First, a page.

Teresa Wat, Minister of International Trade and Minister Responsible for the Asia Pacific Strategy and Multiculturalism has said “B.C.’s Chinese community has played a pivotal role in shaping British Columbia into what it is today. This monument commemorates Cumberland’s Chinese Canadian pioneers and stands as an enduring testament to their strength, their dignity in the face of great adversity, and their many contributions to British Columbia.”

A commemorative monument unveiled today in the historic Cumberland Chinese Cemetery recognizes the contributions of Chinese Canadians to B.C.’s rich cultural, historical and economic mosaic.

The natural stone monument with cast bronze plaques is accompanied by an interpretive signage panel to illustrate the connection of the cemetery to the larger Chinese community and concrete replicas of cedar post grave markers in memory of the people whose wooden grave markers have decayed and disappeared over time.

The monument reflects the 2014 apology delivered on behalf of the B.C. legislative assembly to Chinese Canadians for historical wrongs committed by past provincial governments. It will also serve as a permanent reminder of the racism, discrimination and hardships faced by Chinese Canadian pioneers who lived and worked in area coal mines and helped with the construction of the nearby rail line.

Many pioneers also established local businesses within Cumberland’s once-bustling Chinatown and some of their descendants still live in the area.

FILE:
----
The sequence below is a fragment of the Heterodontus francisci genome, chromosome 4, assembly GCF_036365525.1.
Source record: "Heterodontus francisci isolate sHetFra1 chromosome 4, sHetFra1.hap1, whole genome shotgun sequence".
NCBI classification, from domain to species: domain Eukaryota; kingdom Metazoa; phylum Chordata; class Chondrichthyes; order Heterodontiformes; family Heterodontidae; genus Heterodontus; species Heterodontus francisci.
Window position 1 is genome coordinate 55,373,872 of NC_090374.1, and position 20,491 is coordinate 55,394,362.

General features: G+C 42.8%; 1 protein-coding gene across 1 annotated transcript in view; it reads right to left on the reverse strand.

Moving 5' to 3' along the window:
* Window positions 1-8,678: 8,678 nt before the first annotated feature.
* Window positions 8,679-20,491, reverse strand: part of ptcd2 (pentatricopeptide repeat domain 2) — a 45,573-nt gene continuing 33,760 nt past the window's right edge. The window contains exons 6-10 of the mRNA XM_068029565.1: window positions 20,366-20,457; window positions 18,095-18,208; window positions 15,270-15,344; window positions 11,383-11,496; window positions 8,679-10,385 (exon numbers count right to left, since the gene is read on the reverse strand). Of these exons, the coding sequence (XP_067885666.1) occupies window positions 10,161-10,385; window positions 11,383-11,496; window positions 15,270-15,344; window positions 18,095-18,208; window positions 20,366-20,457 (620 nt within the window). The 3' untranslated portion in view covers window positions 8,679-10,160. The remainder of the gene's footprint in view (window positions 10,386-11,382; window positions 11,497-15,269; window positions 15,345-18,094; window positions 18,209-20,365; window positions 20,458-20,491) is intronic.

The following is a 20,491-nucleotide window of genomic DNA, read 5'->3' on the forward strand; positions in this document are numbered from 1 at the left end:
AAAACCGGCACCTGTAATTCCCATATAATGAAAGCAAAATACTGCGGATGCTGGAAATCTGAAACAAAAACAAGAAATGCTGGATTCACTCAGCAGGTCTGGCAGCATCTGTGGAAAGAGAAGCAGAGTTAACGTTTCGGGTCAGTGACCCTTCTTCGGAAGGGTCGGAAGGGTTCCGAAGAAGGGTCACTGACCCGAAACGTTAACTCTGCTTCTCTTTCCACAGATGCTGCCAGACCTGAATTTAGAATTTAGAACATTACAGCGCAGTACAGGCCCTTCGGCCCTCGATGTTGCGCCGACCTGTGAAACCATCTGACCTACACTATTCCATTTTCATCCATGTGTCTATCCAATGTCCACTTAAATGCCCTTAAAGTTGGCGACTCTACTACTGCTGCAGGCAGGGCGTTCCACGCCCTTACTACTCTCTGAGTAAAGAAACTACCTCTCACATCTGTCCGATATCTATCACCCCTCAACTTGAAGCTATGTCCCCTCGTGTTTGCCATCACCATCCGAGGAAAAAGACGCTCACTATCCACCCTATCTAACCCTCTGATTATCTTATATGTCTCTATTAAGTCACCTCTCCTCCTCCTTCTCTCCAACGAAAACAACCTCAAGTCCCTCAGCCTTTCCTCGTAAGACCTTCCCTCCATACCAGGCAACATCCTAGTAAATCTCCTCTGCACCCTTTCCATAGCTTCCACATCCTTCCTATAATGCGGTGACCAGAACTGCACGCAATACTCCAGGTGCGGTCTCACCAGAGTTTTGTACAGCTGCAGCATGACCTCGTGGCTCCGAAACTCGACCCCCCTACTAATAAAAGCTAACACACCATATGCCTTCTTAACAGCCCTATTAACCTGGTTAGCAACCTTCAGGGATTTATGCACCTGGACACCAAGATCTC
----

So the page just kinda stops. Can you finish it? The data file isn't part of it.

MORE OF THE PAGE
The monument is the second in a series of up to 15 markers – interpretive signs, plaques and monuments – that will be established in communities throughout B.C. in coming months. The first marker was erected in Kelowna in December 2016. Locations were recommended by the provincial Legacy Initiatives Advisory Council (LIAC), which provides advice to government on B.C. Chinese legacy projects. Government is providing $100,000 in Chinese legacy funding for the provincial monuments project.

As one of several provincial Chinese legacy projects completed or currently underway, the commemorative monuments project resulted from a report on the Chinese historical wrongs consultations. The report includes a recommendation for one or more regional plaques or monuments to be created to commemorate the positive contributions of Chinese Canadians to B.C.’s history, culture and prosperity.

Extensive provincial consultation with British Columbia’s Chinese Canadian community, including a community forum held in Victoria in November 2013, led to the decision to establish this monument; government heard from local community members who were directly and indirectly impacted by historical discriminatory legislation.

The Cumberland monument was created in consultation with the Village of Cumberland. The monument project responds to the B.C. government’s commitment to create a Chinese legacy for all British Columbians.

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